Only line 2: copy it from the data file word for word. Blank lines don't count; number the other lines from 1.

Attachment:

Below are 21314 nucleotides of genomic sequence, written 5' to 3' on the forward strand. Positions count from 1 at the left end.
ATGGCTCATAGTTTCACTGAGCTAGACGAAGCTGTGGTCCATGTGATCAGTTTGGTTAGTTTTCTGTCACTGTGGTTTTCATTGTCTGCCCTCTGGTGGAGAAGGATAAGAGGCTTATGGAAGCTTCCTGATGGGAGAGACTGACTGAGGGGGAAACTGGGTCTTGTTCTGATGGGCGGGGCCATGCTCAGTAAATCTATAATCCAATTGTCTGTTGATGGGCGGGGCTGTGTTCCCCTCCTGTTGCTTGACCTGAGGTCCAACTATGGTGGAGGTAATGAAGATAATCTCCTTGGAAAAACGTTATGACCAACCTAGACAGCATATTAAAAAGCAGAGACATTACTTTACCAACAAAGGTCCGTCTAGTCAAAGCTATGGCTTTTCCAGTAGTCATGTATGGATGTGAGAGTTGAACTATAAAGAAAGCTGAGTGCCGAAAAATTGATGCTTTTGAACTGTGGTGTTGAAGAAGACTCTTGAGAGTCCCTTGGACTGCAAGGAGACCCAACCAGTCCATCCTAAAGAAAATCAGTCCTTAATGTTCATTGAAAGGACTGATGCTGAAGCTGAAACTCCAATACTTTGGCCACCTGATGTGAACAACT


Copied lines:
ATGGCTCATAGTTTCACTGAGCTAGACGAAGCTGTGGTCCATGTGATCAGTTTGGTTAGTTTTCTGTCACTGTGGTTTTCATTGTCTGCCCTCTGGTGGAGAAGGATAAGAGGCTTATGGAAGCTTCCTGATGGGAGAGACTGACTGAGGGGGAAACTGGGTCTTGTTCTGATGGGCGGGGCCATGCTCAGTAAATCTATAATCCAATTGTCTGTTGATGGGCGGGGCTGTGTTCCCCTCCTGTTGCTTGACCTGAGGTCCAACTATGGTGGAGGTAATGAAGATAATCTCCTTGGAAAAACGTTATGACCAACCTAGACAGCATATTAAAAAGCAGAGACATTACTTTACCAACAAAGGTCCGTCTAGTCAAAGCTATGGCTTTTCCAGTAGTCATGTATGGATGTGAGAGTTGAACTATAAAGAAAGCTGAGTGCCGAAAAATTGATGCTTTTGAACTGTGGTGTTGAAGAAGACTCTTGAGAGTCCCTTGGACTGCAAGGAGACCCAACCAGTCCATCCTAAAGAAAATCAGTCCTTAATGTTCATTGAAAGGACTGATGCTGAAGCTGAAACTCCAATACTTTGGCCACCTGATGTGAACAACT